How JustAnswer Works:
  • Ask an Expert
    Experts are full of valuable knowledge and are ready to help with any question. Credentials confirmed by a Fortune 500 verification firm.
  • Get a Professional Answer
    Via email, text message, or notification as you wait on our site.
    Ask follow up questions if you need to.
  • 100% Satisfaction Guarantee
    Rate the answer you receive.
Ask BillyHvac Your Own Question
BillyHvac, Journeyman HVAC Tech
Category: HVAC
Satisfied Customers: 22627
Experience:  Endorsed for unlimited heating, cooling, oil burners, boilers, refrigeration, hydronics
Type Your HVAC Question Here...
BillyHvac is online now
A new question is answered every 9 seconds

I have a Beckett AR15 kerosene burning furnace that is about

Resolved Question:

I have a Beckett AR15 kerosene burning furnace that is about 8 years old . The problem Im having is that I can bleed all the air out of the line with out a problem and then fire up the furnace once I close the bleeder . The furnace will then run with out any problems until it heats the house to the point of where it reaches the proper temp and shuts off . Once the house cools to a point again the furnace will kick back on and cycle properly once again . However apon the third time the furnace tries to kick in and run after the bleeding took place , it will again fire and begin its cycle but will act like it runs out of fuel with about 10 to 15 seconds after the cycle starts . I will again check the bleeder for air and when I do It once again have a small blip of air in the line . Now I have bled as much as 2 full gallons of solid fuel before closing the bleeder to make sure there was no chance of any left over air in the line . Ive also been under my house and traced the line completly to look for a leak or whole . None can be found . Ive taken the pump off and completly cleaned it out of any dirt and put it back together . Nothing seems to fix this and it wont keep the fuel right up to the nozzle like it should . Is there some kind of diaphram or something that Im missing that keeps the fuel from leaking back down the line between cycles . This is driving me crazy . Can you help me . Is the pump going bad ?
Submitted: 6 years ago.
Category: HVAC
Expert:  BillyHvac replied 6 years ago.



is this a single pipe or 2 pipe system

Customer: replied 6 years ago.
Yes Im sorry it is a single line system and the furnace is a Miller with a beckett burner
Expert:  BillyHvac replied 6 years ago.


Thank have a vacuum leak on the line somewhere...


Either tank fitting, oil filter, flare nut, at pump etc...


The longer the unit sits it loses prime and sucks air into the system. Start at one end and check every fitting you possibly can.


To verify you can have an oil tech run a vacuum test on the line.



Customer: replied 6 years ago.
So is it possible that I wouldnt actually physically see a leak such as fuel leaking from the line or a fitting where it would be leaking air ? , because the line was actually extended about 8 years ago when we added on to our house . The tank had to be moved around 15 foot or so from its original position . The joint had been done with fittings and soldered . I have coated the entire area of the joint with silicone . Outside of this spot ther are no others . The line is attached to the pump and then into the tank and its all one piece .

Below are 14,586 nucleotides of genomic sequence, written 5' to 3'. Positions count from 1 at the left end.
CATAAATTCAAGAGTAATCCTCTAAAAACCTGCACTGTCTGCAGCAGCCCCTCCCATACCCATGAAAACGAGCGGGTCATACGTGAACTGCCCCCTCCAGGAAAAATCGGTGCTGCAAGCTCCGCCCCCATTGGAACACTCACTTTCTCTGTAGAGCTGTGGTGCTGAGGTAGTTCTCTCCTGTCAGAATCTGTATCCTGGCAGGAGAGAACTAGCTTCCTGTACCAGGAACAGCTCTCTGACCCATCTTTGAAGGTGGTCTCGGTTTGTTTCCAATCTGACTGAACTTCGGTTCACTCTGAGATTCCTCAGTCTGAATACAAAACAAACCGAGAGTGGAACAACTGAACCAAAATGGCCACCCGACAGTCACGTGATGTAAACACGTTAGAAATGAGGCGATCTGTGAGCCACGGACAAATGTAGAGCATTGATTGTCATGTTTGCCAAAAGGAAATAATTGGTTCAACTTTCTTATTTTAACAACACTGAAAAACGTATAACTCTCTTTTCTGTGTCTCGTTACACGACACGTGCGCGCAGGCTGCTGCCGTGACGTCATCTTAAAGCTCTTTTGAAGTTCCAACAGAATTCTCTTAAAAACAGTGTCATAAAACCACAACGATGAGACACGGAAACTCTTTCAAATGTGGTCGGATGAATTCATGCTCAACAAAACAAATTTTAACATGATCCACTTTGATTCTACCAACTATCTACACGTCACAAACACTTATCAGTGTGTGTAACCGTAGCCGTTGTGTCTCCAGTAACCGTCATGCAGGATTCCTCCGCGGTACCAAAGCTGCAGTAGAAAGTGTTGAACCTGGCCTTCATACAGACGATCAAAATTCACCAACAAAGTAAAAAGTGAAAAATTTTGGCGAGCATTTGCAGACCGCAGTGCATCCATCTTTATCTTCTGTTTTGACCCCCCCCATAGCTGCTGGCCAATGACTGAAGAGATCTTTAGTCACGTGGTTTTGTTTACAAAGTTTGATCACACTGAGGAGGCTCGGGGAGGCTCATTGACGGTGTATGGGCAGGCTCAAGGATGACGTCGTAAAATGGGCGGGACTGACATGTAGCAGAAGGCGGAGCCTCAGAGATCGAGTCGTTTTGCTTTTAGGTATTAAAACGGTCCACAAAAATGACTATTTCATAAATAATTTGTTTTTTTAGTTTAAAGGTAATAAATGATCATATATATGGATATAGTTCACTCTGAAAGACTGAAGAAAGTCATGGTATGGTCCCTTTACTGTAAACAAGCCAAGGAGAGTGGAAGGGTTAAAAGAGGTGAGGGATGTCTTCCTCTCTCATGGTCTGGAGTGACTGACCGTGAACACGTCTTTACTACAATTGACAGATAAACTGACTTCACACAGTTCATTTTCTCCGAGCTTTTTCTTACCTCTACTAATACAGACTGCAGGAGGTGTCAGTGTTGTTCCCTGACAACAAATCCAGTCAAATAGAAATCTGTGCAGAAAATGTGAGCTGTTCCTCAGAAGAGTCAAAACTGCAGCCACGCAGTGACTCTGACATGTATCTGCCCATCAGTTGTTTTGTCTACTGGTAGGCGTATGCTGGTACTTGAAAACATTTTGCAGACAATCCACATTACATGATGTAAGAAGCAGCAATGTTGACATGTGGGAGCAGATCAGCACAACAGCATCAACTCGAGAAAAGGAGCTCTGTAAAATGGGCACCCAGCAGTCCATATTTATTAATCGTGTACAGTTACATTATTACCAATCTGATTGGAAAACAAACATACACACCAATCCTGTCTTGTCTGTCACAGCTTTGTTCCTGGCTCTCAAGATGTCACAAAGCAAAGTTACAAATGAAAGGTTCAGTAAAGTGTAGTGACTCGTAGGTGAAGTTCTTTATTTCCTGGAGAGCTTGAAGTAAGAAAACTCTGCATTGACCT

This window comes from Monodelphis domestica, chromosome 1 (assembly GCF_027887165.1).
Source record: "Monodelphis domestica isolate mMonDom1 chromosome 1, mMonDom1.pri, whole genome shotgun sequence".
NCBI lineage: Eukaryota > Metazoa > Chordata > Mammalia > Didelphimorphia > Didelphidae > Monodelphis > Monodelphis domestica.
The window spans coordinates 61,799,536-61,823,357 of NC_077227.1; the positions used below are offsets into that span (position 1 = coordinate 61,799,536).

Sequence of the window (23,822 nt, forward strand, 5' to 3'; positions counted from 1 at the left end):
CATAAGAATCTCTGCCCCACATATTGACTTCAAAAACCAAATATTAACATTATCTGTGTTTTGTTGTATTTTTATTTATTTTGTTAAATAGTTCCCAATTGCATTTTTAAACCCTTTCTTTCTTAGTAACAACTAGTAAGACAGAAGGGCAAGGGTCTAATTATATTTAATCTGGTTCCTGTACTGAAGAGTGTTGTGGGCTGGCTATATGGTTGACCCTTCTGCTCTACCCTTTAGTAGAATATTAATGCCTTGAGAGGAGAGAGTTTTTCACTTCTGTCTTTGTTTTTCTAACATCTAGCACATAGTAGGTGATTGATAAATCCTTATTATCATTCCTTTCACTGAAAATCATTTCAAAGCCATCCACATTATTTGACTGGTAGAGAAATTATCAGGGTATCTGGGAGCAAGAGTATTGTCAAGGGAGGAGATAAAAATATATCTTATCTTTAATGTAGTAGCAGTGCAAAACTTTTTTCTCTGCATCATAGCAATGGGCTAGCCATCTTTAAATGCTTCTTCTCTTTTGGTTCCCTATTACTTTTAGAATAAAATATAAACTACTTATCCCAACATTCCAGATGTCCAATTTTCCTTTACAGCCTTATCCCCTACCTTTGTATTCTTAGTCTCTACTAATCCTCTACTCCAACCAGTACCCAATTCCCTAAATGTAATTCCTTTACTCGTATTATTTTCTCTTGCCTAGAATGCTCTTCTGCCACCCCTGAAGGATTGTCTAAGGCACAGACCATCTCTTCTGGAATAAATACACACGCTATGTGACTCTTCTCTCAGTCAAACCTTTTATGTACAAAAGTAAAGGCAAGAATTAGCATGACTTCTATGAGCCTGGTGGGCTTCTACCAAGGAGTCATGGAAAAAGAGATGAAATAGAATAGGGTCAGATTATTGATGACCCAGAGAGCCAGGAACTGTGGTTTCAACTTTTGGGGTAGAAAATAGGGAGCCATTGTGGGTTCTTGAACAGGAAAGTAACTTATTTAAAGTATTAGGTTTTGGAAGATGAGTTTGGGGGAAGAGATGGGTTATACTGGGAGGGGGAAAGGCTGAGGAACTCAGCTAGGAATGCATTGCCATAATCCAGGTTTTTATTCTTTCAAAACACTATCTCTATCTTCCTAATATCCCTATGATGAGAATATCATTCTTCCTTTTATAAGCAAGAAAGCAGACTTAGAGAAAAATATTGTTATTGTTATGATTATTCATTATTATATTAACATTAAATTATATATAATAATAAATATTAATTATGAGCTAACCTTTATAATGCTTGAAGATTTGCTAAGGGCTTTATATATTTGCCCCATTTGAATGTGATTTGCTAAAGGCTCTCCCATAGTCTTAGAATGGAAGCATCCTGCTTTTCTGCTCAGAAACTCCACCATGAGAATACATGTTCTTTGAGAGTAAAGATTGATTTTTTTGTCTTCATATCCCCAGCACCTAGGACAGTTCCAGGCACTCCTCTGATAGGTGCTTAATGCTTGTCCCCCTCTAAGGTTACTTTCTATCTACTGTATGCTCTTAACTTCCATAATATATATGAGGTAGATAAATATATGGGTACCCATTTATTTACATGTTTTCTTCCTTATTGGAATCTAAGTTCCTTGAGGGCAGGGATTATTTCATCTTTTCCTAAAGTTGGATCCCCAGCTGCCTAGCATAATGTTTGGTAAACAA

Expert:  BillyHvac replied 6 years ago.


You wont see a leak because it is sucking air in. The breach will draw air instead of leak oil.



Customer: replied 6 years ago.
Ok so before I go crawlin back under the house , thers no possible way it could be somthing with the pump ? ( With the pump out of the equation then the line has to be the problem correct .)
Expert:  BillyHvac replied 6 years ago.

Correct...if it were pump you would not have nice full lengths of would be frothy and regular....the symptom you describe is the pump pulls the vacuum to pull oil from tank....then it fires and runs fine....shuts off...and then the vacuum is compromised and slowly sucks an air pocket in. Then on next startup it faults.


You will notice the longer it sets the more air is in line.



Customer: replied 6 years ago.
Yeah thats correct , the longer it sits the more air is in the line at the bleeder , I just thought of like a person holding there thumb over the end of a liquid filled straw and when you release some pressure off the straw with your thumb , fluid will begin to leak out of the straw . However , if ther was a hole in the straw 1 inch from the end that was submerged into the fluid wouldnt it still hold the fliud to the point where the hole was in the straw ? I know it would never pull fluid through the line with a hole in it . Thats why Im getting tripped up because the stream I see at the bleeder seems good once the air is out of it . It would seem the stream wouldnt be all that good to me .
Expert:  BillyHvac replied 6 years ago.


I see your just have to imagine having a bottle of liquid under a vacuum...if you poke a hole in it it will draw air until it equalizes...but until it equalizes it will still hold the liquid.



BillyHvac and other HVAC Specialists are ready to help you
Customer: replied 6 years ago.
Alright Im going to cut the line in half and shorten it up . Go to a 14 gal plastic tank I use in my garage , put 10 gallons of fuel in it and re- bleed the entire system . This will eleminate the one and only solderd joint in the line . I will get back to you in awhile and let you know if this cures it . Thank you .